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A must-have skill for your first job? Keep being a student

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40 under 40 Insider Network is one of several online communities where the most powerful, influential, and important people in business under 40 answer timely career and leadership questions. This week, we ask: What are 3 must-have skills to land your first job? The following is an answer by Robert Reffkin, CEO of Urban Compass.

Your first job is indeed a pivotal moment in your career; it sets the tone for your work habits, teaches you key skills and exposes you to an exciting, and sometimes daunting post-education environment. It does not, however, tether you to a specific company, industry, or career path. I often see recent graduates assign a vital significance to his/her first job when in truth, it is just the first (though perhaps most formative) step of their own professional development.

Case in point: My first job was as a business analyst with McKinsey & Company, which on paper seems fairly different from my subsequent roles as a White House Fellow, a chief of staff to the President, COO at Goldman Sachs and my current position as CEO of Urban Compass, a technology-driven real estate company. However, I walked away from my time at McKinsey with a skillset that has been invaluable throughout my career and learned lessons that are just as relevant to me now as they were back then:

“No” is not an answer
Consultants are taught to never accept “no” as an answer and to always work toward a solution. Whether it’s solving an issue for a client or pursuing a new professional endeavor, you’re bound to encounter roadblocks for which you won’t feel equipped. Ignore them – although your inexperience may feel like a hindrance, your youth and hard work are powerful assets. Especially in the earliest stages of your career, it’s simply unacceptable to give up without fully exhausting your abilities.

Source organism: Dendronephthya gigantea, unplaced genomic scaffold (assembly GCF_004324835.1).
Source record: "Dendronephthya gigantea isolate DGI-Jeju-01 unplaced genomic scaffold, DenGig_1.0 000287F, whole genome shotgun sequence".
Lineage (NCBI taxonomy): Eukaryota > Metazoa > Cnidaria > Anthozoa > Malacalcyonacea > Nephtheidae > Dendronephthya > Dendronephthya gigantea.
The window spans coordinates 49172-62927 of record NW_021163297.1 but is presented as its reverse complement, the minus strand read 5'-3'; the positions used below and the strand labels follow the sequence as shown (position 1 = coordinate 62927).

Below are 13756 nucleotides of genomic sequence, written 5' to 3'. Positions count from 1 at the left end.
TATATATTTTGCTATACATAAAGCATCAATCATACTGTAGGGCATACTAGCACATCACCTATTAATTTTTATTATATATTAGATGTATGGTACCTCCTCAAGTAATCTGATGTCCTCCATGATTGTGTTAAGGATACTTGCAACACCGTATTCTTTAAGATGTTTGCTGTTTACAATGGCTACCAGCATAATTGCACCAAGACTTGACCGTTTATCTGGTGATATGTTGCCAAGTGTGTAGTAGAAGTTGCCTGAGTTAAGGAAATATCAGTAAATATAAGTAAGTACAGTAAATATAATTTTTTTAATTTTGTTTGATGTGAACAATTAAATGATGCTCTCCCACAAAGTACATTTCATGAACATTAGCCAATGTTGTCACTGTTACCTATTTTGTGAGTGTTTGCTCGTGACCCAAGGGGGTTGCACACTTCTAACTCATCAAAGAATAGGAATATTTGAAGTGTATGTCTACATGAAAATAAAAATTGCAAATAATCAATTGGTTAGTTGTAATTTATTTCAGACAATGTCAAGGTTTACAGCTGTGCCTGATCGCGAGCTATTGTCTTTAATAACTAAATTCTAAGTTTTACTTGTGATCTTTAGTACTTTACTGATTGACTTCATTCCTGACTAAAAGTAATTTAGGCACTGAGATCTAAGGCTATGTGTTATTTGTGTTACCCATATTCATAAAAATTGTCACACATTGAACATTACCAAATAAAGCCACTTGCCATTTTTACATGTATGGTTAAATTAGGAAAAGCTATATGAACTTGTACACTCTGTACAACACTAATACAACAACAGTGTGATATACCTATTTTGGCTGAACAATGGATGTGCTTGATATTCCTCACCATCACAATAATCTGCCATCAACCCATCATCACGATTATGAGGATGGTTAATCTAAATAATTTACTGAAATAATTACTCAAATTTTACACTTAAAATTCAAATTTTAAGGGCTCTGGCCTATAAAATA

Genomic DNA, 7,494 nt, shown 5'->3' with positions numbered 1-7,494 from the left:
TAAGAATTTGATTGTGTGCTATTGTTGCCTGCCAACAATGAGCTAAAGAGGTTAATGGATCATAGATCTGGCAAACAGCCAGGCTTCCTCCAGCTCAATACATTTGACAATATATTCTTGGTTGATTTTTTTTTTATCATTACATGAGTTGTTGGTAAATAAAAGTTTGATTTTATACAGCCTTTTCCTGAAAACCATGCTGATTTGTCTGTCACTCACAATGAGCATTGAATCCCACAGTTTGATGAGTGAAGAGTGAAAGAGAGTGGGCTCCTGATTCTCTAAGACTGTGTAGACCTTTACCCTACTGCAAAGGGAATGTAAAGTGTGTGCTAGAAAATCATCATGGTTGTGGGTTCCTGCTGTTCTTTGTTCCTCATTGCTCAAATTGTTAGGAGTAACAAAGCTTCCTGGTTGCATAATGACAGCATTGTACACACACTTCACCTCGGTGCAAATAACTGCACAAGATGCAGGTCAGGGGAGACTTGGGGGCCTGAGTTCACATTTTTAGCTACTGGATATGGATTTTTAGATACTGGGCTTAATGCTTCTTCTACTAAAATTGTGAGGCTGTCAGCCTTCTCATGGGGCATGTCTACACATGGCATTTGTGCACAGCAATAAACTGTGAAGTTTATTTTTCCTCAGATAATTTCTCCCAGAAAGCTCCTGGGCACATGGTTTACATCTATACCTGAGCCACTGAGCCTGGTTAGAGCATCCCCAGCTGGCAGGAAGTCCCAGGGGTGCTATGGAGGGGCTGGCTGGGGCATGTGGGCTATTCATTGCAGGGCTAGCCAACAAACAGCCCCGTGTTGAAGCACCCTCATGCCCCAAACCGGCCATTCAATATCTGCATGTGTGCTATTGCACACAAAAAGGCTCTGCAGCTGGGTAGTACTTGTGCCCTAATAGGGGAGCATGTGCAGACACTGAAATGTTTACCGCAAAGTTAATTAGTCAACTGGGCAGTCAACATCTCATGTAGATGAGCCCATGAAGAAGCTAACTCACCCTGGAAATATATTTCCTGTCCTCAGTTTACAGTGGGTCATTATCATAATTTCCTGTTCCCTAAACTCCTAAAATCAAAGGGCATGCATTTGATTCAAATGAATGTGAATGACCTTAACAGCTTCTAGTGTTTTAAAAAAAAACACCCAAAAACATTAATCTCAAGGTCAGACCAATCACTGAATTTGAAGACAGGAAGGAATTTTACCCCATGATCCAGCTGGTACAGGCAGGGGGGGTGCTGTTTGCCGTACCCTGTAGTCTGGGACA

Be comfortable with ambiguity
In consulting, I was often assigned to a client from a completely unfamiliar industry and expected to speak knowledgeably about their business, an intimidating scenario for most early twenty-something’s. Your natural inclination may be to allow this general sense of ambiguity to paralyze you or discourage you, but ultimately it’s only going to delay progress. The smarter route is to identify what – or who – you need to know as someone working in the field, and what will be key to making you successful in your role.

Embrace different perspectives
By the time we’ve reached our first job, many of us have traveled a relatively linear and structured path of education throughout our lives. Upon graduation, you’re going to be exposed to a more diverse group of people and ideas than ever before, and many may not fit the world perspective that you’re accustomed to. From IT integration professionals to those focused on higher-level business strategy, it was important to do my best to view the world through the lenses of each person I worked with in order to be successful as a cohesive team.

My advice to all job seekers and recent graduates: Don’t stop being a student. You’re bound to feel overwhelmed at times, but these feelings are fleeting, and it’s imperative to carry the lessons from your earliest working years throughout your career. Even if you wind up in a different industry, chances are you’ll need them.